President emeritus Prof. Hunter R. Rawlings III, classics, will leave the University in June to serve as president of the Association of American Universities, an organization that represents the interests of Cornell, 60 other American universities, and two Canadian universities.
“It’s a big challenge, frankly, because this is a difficult time budget-wise,” Rawlings said. “It’s a very demanding job to try to represent the universities at a time of such fiscal stringency.”
Rawlings will take the job as many research universities, including Cornell, are facing budget cuts from federal and state governments.
“[Rawlings is] a real leader in higher education who understands from experience the relationships between both public and private universities and their communities and government at the state and national level,” Jared Cohon, president of Carnegie Mellon University and chair of the AAU’s search committee, said in a statement on March 21.
Rawlings said that, while working for the AAU in Washington, D.C., he will try to stress the importance of federal funding for university research.
“The primary issue is always ensuring, or trying to ensure, that the research partnership between the federal government and these universities is healthy and strong,” Rawlings said. “We do our best to say how important this enterprise is to the nation, and to the world, for that matter. These research universities are such a national asset and a world asset.”
Rawlings said that his experience representing Cornell at AAU meetings when he was president of the University will help him in his new position.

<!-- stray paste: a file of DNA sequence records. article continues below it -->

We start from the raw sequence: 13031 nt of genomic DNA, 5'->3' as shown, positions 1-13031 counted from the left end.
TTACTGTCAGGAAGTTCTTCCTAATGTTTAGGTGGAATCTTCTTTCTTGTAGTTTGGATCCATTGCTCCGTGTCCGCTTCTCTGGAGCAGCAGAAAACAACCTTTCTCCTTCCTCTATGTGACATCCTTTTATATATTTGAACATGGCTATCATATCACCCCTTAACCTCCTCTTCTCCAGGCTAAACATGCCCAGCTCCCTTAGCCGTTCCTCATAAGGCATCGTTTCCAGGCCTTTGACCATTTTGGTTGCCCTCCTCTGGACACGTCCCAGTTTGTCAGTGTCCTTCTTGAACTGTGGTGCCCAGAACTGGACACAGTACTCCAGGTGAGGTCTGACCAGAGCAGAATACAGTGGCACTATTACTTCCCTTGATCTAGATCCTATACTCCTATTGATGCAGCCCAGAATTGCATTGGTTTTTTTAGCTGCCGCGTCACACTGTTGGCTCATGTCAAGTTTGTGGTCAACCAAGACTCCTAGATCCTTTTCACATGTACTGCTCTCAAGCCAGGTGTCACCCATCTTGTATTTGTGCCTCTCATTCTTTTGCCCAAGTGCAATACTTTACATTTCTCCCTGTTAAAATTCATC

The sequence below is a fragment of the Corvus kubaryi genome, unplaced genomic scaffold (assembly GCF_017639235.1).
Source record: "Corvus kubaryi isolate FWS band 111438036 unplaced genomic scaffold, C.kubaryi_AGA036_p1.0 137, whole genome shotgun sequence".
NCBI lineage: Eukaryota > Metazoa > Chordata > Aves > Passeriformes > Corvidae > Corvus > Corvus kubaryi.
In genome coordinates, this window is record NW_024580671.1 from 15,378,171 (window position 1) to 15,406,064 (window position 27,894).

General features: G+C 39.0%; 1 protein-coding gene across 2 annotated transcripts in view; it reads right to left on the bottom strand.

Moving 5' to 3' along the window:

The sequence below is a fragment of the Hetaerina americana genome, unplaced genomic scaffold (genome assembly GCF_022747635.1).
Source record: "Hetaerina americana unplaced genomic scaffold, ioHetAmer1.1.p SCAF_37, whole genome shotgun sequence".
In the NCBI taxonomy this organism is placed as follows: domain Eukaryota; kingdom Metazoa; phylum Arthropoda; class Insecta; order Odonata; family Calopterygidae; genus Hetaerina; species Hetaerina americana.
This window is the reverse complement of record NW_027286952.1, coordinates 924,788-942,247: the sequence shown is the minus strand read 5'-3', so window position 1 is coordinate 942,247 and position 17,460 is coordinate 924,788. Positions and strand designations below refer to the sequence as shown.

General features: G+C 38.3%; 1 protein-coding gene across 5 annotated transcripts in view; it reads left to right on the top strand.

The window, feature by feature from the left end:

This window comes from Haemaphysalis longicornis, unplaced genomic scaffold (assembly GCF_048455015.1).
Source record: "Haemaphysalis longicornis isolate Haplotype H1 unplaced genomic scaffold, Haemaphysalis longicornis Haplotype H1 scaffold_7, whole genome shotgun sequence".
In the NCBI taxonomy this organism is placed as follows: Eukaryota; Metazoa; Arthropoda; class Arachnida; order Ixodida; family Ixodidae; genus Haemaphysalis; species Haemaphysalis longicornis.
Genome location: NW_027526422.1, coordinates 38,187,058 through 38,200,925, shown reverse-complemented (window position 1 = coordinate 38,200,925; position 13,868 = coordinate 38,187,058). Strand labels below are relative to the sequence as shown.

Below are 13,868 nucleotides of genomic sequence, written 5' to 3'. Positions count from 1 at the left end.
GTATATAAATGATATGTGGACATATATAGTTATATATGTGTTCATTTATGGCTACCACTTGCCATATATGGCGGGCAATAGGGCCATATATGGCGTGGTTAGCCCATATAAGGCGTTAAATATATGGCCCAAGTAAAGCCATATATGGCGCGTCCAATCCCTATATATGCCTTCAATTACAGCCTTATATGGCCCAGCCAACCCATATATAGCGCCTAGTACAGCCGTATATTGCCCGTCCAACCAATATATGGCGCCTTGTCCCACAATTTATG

Rawlings served as president of Cornell from 1995 to 2003 and as interim president from 2005 to 2006. He also served as the president of the University of Iowa from 1988 to 1995. After Rawlings retired as president of Cornell, he returned to teaching classics.
“Returning to [teaching] after 17 years of high administrative office is a difficult challenge,” said Prof. Hayden Pelliccia, classics, the acting chair of the classics department. “It was plain as day to me and others that Hunter was thrilled to be back in the classroom, and to have gotten back in touch with his old love, the Greek historian Thucydides.”
When Rawlings’ term begins on June 1, he will go on academic leave from Cornell and will not teach any more courses. He said he enjoyed his time at Cornell, both as president and as a professor.
“I’m going to miss Cornell, and I’m going to miss teaching and my own scholarship quite a lot,” Rawlings said. “I just want to say what a tremendous pleasure it has been to be here at Cornell these last sixteen years; to get to know students, and faculty, colleagues and staff really well; to have a chance to teach at such a great university.”
Original Author: Joseph Niczky